Welcome to the ‘suds-burbs’

Metro-area brewers plan to quench the thirsts of craft beer drinkers

073113_Lift Bridge BreweryThe alchemy of malt, barley, hops, yeast and water is producing liquid gold in Twin Cities suburbs.

Craft beer is being brewed in Stillwater, Minnetonka, St. Louis Park, Brooklyn Center, Roseville, Lino Lakes, with breweries planned in other suburbs. Lift Bridge Brewery – the first brewery in Stillwater since Prohibition, the company claims – produces craft beer for the St. Croix Valley.

“They’re popping up like crazy,” Michael Agnew, an adjunct professor at the University of Minnesota, who teaches a craft beer course, said of craft breweries in Minnesota.

In a sense, the growth of small breweries is as much a leap back as forward. A century or so ago, small breweries dotted Minnesota. Little Falls had Little Falls Brewing. Pine City boasted Buselmeyer Brewery. Sauk Centre had Ahrentz & Co. Caledonia was home to the Philip Wagner brewery, and the P. Schebach brewery, according to Manfred Friedrich and Donald Bull’s Register of United States Breweries 1876 to 1976.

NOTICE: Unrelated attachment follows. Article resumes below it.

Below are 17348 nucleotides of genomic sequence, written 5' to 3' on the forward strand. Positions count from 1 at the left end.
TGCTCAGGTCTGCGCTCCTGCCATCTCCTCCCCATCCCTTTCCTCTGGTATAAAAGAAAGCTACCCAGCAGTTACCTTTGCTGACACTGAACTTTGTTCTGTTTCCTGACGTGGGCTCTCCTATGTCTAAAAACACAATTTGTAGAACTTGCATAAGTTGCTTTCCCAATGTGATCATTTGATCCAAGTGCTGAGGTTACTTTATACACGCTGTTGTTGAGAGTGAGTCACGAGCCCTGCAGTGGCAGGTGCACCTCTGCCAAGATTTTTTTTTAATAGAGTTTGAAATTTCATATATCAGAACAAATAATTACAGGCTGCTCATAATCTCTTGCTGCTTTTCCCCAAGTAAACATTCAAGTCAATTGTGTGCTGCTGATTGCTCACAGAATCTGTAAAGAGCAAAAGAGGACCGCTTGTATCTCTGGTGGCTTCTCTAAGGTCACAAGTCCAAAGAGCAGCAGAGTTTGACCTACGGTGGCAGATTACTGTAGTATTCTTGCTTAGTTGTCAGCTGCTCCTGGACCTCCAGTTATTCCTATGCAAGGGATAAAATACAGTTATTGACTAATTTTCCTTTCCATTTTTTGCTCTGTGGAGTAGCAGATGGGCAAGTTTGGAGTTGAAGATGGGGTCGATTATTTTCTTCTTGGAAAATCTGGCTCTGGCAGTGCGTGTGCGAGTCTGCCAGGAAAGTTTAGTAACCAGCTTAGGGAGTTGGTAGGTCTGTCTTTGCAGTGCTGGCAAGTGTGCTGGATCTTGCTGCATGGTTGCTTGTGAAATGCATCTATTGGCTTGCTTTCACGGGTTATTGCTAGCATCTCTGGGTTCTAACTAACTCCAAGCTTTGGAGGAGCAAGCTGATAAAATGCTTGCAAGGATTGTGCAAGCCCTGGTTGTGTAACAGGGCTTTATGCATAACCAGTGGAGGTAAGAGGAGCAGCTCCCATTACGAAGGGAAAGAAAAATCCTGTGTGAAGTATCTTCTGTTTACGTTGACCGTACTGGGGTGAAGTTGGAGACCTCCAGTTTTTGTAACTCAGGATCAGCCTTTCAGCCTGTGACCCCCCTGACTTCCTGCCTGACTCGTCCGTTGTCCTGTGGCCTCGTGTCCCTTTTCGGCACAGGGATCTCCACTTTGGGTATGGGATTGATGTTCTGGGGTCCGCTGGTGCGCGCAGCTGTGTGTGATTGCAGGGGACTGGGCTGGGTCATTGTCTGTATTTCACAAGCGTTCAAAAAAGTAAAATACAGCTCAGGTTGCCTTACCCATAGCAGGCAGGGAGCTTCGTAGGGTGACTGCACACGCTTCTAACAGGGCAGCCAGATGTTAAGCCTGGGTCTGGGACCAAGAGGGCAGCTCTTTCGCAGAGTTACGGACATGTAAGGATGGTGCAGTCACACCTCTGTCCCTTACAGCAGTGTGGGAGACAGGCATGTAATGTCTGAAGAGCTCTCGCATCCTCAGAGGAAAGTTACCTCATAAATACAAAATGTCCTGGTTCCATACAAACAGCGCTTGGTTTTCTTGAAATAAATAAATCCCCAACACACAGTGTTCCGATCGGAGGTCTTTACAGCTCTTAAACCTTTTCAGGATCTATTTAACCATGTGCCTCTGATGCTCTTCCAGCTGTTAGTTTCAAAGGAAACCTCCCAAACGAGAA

According to the Department of Public Safety, the state currently has 62 licensed malt beverage manufacturers. Six are large breweries – such as Surly Brewing Co. in Brooklyn Center, rolling out about 20,000 barrels of beer last year – with 37 small breweries and 19 retail brew pubs.

Small breweries
specializing in variety

The number of small breweries has shot up. Between 2010 and 2012, DPS issued 26 small brewery licenses.

Surly Brewing Company President Omar Ansari recalled a different brewing scene seven years ago when Surly began brewing.

“We were only the second production brewery in the Twin Cities,” Ansari said.
Agnew and others view the growth of the craft brewing industry as reflecting the maturation of the American palate.

“You’re talking about an almost infinite number of variations,” Dan Schwarz, CEO, owner, of Lift Bridge Brewery in Stillwater, said of flavors achievable through shadings of ingredients, duration of brewing and other factors.

The Brewers Association, representing the craft brewing industry, defines more than 100 kinds of beer.

“They’re making millions and millions of barrels of beer, and it all tastes the same,” Zac Carpenter, owner and co-founder of Bad Weather Brewing Co. in Minnetonka, said of big brewer brands. “Whereas with small craft brewers, you’re buying flavor.”
Not that all craft brewers are dismissive of big brewers. As technicians, they admire the ability of big brewers to produce beer at different breweries with consistent tastes.